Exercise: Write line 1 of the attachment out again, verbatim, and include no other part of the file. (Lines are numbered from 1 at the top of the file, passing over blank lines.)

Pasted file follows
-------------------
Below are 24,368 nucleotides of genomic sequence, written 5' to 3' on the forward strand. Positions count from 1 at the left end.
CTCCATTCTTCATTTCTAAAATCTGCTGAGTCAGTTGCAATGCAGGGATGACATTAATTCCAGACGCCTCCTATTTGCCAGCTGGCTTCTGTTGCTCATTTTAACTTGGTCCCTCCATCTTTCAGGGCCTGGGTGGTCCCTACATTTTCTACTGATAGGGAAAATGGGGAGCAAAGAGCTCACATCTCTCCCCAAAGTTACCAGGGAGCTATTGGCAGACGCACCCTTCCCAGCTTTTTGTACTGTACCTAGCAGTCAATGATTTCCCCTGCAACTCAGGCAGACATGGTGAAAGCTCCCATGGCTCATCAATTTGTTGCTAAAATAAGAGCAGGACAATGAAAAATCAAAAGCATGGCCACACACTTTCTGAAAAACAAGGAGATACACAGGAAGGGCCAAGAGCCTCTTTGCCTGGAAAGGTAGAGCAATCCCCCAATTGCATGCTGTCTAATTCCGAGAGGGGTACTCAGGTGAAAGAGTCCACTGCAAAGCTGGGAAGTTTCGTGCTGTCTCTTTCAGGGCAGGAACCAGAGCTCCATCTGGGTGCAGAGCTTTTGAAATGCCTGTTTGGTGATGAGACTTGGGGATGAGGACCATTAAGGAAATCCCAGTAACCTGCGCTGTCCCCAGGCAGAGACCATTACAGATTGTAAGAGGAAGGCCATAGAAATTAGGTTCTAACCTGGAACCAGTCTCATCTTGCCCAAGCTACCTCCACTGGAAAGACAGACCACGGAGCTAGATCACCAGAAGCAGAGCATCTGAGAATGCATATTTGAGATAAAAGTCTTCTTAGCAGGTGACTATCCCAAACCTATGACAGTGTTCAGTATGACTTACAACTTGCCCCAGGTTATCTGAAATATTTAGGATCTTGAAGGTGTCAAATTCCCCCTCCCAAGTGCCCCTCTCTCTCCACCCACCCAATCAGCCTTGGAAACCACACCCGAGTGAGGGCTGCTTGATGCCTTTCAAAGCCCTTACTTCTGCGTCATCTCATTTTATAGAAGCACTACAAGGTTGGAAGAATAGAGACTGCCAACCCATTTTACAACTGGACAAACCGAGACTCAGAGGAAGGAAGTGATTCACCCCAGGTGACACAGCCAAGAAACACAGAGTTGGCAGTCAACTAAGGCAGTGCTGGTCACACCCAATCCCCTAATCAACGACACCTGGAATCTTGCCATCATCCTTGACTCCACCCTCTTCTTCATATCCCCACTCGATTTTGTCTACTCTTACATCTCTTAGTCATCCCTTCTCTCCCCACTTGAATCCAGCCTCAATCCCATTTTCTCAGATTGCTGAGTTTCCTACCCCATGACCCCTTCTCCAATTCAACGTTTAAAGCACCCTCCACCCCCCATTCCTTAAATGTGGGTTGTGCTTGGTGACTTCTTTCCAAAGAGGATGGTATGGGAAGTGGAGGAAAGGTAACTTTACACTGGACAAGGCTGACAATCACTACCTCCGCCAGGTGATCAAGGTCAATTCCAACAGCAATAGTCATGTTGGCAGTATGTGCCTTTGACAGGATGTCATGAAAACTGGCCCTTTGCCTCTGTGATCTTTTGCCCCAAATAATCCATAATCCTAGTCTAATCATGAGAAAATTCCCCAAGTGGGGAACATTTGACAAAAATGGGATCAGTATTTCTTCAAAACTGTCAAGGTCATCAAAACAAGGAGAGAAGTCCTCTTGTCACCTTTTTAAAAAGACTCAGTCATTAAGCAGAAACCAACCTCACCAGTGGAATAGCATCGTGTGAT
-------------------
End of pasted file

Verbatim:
Below are 24,368 nucleotides of genomic sequence, written 5' to 3' on the forward strand. Positions count from 1 at the left end.